city farm stand

Jaleisa King of South Marshall Street, with 4-year-old Quamir, buy produce at the new mobile farm stand outside Community Action Program headquarters, 601 S. Queen St.

Four-year-old Quamir looked forward to snacking on ruby red cherries Monday after his mother stopped by a new mobile farm stand on the south side of Lancaster city.

The stand, operated by Charles Family Produce of East Hempfield Township, offered sweet corn, peppers, onions, cucumbers, blueberries, cantaloupes and other fruits and vegetables.

It's open from 9 a.m. to 3 p.m. every Monday through the summer outside Community Action Program of Lancaster County headquarters, 601 S. Queen St.

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The stand serves an impoverished neighborhood considered a "food desert" where fresh fruits, vegetables and other healthful whole foods are not easily available.

Community Action Program administers the federal Women, Infants and Children Nutrition Program. About 6,200 local WIC clients are eligible to receive special farm-stand-only $20 vouchers each summer to buy Pennsylvania-grown items. The vouchers can be used at the new farm stand or elsewhere.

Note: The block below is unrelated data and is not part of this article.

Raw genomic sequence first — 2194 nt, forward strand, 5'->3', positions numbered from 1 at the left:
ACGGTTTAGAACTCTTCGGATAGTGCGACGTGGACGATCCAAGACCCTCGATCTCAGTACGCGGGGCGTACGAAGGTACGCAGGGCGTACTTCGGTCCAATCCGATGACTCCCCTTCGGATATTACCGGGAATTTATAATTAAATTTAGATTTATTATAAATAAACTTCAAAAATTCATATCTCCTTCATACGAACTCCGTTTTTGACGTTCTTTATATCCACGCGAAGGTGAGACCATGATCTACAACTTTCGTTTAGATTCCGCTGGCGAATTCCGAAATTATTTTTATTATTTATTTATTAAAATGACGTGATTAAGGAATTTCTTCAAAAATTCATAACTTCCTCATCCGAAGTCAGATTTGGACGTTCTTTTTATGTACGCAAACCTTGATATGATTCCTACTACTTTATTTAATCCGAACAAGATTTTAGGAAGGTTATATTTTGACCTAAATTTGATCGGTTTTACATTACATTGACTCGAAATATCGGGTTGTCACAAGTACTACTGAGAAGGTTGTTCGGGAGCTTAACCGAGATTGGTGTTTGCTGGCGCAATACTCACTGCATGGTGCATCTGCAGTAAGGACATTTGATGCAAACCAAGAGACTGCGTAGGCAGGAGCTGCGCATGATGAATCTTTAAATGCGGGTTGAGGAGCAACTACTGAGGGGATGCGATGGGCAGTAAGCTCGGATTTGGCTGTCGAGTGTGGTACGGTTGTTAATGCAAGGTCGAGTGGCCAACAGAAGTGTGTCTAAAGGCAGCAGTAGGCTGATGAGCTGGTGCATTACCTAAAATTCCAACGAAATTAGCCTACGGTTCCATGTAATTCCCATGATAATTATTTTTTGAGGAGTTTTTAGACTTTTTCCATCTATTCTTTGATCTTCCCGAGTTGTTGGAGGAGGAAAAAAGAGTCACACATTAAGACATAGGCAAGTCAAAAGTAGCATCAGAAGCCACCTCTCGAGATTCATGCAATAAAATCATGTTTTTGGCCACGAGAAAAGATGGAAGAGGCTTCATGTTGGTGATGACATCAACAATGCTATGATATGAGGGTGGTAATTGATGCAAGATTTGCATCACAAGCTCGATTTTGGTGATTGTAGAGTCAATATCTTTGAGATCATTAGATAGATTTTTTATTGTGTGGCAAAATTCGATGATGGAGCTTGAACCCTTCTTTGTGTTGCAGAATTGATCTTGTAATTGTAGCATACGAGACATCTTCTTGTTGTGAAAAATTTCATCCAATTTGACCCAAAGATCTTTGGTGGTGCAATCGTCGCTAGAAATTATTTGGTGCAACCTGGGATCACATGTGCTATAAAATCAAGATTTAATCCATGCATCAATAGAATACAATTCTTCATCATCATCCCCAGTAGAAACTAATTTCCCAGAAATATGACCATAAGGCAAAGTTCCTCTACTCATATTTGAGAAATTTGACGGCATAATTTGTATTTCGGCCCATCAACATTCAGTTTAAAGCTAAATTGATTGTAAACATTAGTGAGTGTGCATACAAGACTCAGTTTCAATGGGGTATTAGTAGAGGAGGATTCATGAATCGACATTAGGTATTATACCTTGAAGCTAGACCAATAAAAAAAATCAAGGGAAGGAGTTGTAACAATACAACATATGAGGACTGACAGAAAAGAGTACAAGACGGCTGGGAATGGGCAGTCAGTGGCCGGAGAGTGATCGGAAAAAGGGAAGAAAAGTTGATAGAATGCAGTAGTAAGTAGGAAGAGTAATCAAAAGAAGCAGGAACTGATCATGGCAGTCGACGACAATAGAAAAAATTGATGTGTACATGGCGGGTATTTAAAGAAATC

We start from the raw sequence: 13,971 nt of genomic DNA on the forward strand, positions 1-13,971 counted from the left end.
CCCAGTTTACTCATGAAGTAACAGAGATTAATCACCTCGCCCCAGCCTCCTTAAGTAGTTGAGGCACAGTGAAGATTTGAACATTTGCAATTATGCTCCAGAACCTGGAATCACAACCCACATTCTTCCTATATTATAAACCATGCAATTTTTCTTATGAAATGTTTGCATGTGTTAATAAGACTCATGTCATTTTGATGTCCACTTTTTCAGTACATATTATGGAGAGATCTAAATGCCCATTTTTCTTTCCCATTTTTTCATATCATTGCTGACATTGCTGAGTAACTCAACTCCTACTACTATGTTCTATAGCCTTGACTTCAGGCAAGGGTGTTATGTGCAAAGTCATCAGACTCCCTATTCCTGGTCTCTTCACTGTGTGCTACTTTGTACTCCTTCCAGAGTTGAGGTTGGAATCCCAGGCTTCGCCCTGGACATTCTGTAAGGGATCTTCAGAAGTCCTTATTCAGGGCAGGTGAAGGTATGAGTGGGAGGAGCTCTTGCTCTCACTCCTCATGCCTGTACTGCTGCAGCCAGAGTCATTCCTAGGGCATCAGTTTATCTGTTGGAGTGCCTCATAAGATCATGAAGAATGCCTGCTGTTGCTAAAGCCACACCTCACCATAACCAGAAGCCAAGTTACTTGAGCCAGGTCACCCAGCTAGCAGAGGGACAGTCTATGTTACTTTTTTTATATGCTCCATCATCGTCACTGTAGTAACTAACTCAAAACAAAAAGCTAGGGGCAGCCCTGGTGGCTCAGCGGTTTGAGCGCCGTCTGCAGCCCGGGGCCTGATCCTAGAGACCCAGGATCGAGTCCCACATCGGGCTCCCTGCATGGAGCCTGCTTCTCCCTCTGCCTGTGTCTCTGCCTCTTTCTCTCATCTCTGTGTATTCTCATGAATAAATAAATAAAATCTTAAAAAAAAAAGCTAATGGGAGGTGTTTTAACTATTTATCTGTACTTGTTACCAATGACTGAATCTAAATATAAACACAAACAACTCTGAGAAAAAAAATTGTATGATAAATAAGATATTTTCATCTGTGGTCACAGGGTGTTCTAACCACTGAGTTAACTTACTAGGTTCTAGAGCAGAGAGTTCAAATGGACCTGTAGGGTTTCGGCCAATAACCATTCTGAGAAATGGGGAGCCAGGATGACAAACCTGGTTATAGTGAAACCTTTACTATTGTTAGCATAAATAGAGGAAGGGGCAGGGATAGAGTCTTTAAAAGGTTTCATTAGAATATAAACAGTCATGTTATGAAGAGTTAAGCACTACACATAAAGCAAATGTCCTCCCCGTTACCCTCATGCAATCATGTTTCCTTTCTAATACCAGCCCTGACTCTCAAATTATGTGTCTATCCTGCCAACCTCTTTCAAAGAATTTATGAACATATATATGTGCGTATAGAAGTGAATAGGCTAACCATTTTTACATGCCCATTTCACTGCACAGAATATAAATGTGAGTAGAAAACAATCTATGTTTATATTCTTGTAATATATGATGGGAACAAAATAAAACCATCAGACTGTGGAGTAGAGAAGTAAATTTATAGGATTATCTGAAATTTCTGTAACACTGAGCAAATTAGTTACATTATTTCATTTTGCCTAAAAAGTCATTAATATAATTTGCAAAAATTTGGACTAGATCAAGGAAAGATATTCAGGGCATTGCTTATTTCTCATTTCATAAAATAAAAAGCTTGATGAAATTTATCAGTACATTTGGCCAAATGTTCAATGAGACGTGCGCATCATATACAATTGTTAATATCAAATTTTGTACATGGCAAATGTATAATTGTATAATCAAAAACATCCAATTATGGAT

"Having access to fresh fruits and vegetables is so important for families we serve, and I am excited that Mr. (Jason) Charles is able to make his produce available in our community on a weekly basis," said Kim Sullenberger, WIC director at Community Action Program.

Quamir's mother, Jaleisa King, 27, of South Marshall Street, used half of her $20 voucher to buy green peppers, onions and zucchini — plus the cherries Quamir looked forward to eating.

But she asked Quamir to put back a container of blueberries because the Pennsylvania-only voucher didn't apply to them.

King said the stand's location only a couple of blocks from home makes shopping for produce convenient.

The city-approved stand is open to any and all customers and accepts debit and credit cards and cash.

Michael McKenna, the anti-poverty organization's chief operations officer, said fliers promoting the stand are being posted around the neighborhood. He hopes word gets out.

"This is our pilot season" for the stand, McKenna said. "We really want to make sure that this is an initiative that will last for many years to come."